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IIFL Home Finance looking to raise up to Rs 1,000 cr through bonds

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KOLKATA: IIFL Home Finance will be looking to raise up to Rs 1,000 crore in bonds as the lender is targeting 18% growth in this fiscal despite challenges posed by the second wave of pandemic.

The home loan provider to low- and middle-income customers has firmed up co-lending arrangements with ICICI Bank, Standard Chartered Bank and

to expand its loan portfolio.

At the end of March, its loan portfolio stood at Rs 14,439 crore. The asset under management, which includes off-balance sheet exposure by way of securitization, was at Rs 20,700 crore.

The lender, a subsidiary of , is likely to seek market regulator Securities & Exchange Board of India’s nod for the bond issue soon, people familiar with the matter said.

When contacted, IIFL Home Finance’s chief executive Monu Ratra said that the company is exploring various options for fund raising without sharing specific details.

Issuing non-convertible debentures is one of options for fundraising, besides external commercial borrowings. The fund raising is part of its Rs 5,000-crore annual borrowing programme that includes bank loans and securitization.

The company with a capital adequacy ratio of over 23% has no plans to raise equity this fiscal.taper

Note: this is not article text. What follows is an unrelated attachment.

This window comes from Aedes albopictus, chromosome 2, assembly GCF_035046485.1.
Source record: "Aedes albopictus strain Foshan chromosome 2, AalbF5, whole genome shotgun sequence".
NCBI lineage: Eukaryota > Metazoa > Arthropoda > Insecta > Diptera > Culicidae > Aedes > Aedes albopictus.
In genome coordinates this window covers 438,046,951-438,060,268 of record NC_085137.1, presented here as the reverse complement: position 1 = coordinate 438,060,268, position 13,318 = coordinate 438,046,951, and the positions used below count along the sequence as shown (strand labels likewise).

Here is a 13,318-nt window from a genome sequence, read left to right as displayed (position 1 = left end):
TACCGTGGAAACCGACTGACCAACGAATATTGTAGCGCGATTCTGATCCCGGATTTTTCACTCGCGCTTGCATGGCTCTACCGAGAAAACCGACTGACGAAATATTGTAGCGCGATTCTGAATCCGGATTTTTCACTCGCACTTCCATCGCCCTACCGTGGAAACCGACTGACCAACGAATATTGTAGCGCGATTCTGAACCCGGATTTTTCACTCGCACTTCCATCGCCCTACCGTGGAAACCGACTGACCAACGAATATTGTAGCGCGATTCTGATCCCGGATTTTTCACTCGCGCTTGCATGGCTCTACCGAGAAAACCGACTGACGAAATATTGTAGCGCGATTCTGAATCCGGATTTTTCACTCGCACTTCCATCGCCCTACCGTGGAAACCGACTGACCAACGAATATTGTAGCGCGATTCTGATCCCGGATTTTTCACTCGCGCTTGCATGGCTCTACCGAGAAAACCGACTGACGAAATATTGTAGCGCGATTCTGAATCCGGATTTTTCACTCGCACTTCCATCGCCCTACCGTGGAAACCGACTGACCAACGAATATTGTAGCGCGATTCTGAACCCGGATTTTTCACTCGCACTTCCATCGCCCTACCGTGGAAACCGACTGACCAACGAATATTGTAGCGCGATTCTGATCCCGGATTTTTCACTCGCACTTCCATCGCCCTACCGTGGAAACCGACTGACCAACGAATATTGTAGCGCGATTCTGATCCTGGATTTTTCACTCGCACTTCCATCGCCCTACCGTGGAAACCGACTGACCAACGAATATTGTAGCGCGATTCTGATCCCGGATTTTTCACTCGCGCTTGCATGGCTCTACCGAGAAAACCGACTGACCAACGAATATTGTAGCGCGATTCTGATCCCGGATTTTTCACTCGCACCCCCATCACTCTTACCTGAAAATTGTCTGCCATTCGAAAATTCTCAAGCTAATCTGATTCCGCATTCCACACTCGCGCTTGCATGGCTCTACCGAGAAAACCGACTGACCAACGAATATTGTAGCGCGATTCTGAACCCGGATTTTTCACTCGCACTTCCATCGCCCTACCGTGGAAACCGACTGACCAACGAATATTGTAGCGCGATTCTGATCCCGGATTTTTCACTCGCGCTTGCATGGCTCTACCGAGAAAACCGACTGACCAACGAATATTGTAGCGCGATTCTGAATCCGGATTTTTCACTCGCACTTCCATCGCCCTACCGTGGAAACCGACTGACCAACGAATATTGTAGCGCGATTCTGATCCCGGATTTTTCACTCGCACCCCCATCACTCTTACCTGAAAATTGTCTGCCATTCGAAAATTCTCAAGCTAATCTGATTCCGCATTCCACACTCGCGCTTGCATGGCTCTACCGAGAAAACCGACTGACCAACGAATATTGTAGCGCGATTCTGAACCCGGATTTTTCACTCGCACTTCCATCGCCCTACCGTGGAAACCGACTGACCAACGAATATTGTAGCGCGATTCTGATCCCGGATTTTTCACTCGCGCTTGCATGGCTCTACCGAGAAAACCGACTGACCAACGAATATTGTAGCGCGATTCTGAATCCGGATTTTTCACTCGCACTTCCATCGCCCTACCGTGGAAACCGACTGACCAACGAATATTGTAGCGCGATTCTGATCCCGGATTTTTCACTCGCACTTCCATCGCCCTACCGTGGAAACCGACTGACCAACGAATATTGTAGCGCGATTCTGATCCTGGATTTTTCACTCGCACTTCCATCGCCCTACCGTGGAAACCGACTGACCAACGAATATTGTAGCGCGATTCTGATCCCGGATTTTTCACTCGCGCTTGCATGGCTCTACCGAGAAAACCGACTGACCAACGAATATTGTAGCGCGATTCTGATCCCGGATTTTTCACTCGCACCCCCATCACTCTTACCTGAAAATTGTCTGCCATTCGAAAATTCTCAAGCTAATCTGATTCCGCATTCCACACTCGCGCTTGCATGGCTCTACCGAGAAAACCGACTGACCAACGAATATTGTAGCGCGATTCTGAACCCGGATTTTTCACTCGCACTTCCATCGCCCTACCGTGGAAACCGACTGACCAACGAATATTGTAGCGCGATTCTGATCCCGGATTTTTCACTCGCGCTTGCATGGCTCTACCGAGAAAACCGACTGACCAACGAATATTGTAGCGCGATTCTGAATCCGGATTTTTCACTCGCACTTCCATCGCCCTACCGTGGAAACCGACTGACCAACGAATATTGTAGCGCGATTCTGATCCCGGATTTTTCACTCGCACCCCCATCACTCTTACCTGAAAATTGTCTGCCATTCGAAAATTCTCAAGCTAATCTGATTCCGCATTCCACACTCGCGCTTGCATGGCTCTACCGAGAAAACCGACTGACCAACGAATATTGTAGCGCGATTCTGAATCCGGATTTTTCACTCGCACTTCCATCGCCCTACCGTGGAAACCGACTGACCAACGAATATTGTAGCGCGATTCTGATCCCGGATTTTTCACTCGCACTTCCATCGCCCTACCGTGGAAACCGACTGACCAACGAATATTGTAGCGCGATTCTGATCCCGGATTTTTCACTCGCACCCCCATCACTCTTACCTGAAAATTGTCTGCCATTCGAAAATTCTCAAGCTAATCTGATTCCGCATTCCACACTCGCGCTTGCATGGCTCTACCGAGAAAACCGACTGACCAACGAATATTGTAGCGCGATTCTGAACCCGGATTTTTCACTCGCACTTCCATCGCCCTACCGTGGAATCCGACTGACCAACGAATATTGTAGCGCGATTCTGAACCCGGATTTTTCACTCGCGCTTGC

Ratra expects demand for home loans to rise if the number of coronavirus cases continue to taper off as seen in the past few weeks. “Impact of the second wave on livelihood is much higher than the first wave while the possibility of a third wave is another concern. But achieving 18% growth on a low base looks achievable, given the pent-up demand in the economy,” he said.

The lender will be relying on the co-lending arrangements to support business growth. “We expect this to gain momentum from next quarter. Although the tie-ups with banks have been taking shape since March, the second wave delayed the implementation,” Ratra said.

Under the co-lending model, non-banking finance companies become the single point of interface for the customers, while they need to have a minimum 20% share in a loan with the balance being provided by the partner bank.

“The large lenders do not occupy the affordable housing finance space thus creating opportunity for us. The amalgamation of the public sector banks also created space for us as these lenders were busy with system integration and management overlays,” Ratra said.

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